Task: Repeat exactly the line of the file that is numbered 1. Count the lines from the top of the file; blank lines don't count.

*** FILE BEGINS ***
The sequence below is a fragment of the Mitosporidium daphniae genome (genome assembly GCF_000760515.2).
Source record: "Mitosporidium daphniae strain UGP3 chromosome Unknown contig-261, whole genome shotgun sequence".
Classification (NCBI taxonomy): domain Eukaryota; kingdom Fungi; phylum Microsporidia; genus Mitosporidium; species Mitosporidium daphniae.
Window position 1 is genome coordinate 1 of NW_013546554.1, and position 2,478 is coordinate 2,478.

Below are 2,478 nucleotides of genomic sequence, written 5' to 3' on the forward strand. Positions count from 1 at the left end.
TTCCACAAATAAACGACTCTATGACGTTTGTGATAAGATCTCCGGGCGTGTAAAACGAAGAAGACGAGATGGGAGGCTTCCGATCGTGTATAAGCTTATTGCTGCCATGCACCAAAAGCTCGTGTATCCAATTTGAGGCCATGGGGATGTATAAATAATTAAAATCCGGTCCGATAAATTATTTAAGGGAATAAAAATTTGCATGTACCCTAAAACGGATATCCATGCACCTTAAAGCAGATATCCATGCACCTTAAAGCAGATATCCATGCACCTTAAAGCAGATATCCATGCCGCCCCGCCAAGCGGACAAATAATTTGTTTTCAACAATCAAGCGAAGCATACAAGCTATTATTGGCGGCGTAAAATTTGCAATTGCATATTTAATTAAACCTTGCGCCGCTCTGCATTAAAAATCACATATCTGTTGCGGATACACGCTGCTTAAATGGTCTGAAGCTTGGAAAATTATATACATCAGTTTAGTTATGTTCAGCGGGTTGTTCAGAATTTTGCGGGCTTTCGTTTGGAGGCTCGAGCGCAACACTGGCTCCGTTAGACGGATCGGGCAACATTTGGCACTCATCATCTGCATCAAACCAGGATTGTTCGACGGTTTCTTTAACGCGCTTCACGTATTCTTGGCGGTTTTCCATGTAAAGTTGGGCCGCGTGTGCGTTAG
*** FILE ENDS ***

The sequence below is a fragment of the Mitosporidium daphniae genome (genome assembly GCF_000760515.2).